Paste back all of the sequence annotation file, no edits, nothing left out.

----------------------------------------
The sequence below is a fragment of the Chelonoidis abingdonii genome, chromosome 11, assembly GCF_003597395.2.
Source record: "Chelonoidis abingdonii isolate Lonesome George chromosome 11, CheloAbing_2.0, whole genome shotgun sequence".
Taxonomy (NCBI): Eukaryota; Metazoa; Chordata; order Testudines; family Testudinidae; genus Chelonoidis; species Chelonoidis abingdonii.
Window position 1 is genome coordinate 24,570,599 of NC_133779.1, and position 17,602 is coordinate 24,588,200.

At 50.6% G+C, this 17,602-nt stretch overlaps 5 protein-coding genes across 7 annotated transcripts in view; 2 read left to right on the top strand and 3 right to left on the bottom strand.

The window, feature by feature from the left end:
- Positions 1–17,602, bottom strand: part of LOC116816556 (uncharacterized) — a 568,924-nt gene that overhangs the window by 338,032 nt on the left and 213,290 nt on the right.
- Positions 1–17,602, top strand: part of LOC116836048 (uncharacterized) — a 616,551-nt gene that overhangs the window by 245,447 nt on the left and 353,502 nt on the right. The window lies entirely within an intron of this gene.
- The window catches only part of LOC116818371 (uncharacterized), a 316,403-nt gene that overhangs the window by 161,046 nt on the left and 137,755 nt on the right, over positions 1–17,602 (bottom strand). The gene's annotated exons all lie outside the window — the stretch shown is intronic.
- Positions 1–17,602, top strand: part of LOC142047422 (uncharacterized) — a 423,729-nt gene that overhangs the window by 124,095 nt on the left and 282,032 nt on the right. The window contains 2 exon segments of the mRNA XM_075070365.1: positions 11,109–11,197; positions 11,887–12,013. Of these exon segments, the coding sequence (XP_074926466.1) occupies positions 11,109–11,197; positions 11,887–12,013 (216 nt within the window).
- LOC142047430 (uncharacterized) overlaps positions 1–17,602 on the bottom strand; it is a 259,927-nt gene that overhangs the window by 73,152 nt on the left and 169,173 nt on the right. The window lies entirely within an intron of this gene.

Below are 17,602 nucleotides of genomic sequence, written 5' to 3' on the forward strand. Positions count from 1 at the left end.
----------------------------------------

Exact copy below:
The sequence below is a fragment of the Chelonoidis abingdonii genome, chromosome 11, assembly GCF_003597395.2.
Source record: "Chelonoidis abingdonii isolate Lonesome George chromosome 11, CheloAbing_2.0, whole genome shotgun sequence".
Taxonomy (NCBI): Eukaryota; Metazoa; Chordata; order Testudines; family Testudinidae; genus Chelonoidis; species Chelonoidis abingdonii.
Window position 1 is genome coordinate 24,570,599 of NC_133779.1, and position 17,602 is coordinate 24,588,200.

At 50.6% G+C, this 17,602-nt stretch overlaps 5 protein-coding genes across 7 annotated transcripts in view; 2 read left to right on the top strand and 3 right to left on the bottom strand.

The window, feature by feature from the left end:
- Positions 1–17,602, bottom strand: part of LOC116816556 (uncharacterized) — a 568,924-nt gene that overhangs the window by 338,032 nt on the left and 213,290 nt on the right.
- Positions 1–17,602, top strand: part of LOC116836048 (uncharacterized) — a 616,551-nt gene that overhangs the window by 245,447 nt on the left and 353,502 nt on the right. The window lies entirely within an intron of this gene.
- The window catches only part of LOC116818371 (uncharacterized), a 316,403-nt gene that overhangs the window by 161,046 nt on the left and 137,755 nt on the right, over positions 1–17,602 (bottom strand). The gene's annotated exons all lie outside the window — the stretch shown is intronic.
- Positions 1–17,602, top strand: part of LOC142047422 (uncharacterized) — a 423,729-nt gene that overhangs the window by 124,095 nt on the left and 282,032 nt on the right. The window contains 2 exon segments of the mRNA XM_075070365.1: positions 11,109–11,197; positions 11,887–12,013. Of these exon segments, the coding sequence (XP_074926466.1) occupies positions 11,109–11,197; positions 11,887–12,013 (216 nt within the window).
- LOC142047430 (uncharacterized) overlaps positions 1–17,602 on the bottom strand; it is a 259,927-nt gene that overhangs the window by 73,152 nt on the left and 169,173 nt on the right. The window lies entirely within an intron of this gene.

Below are 17,602 nucleotides of genomic sequence, written 5' to 3' on the forward strand. Positions count from 1 at the left end.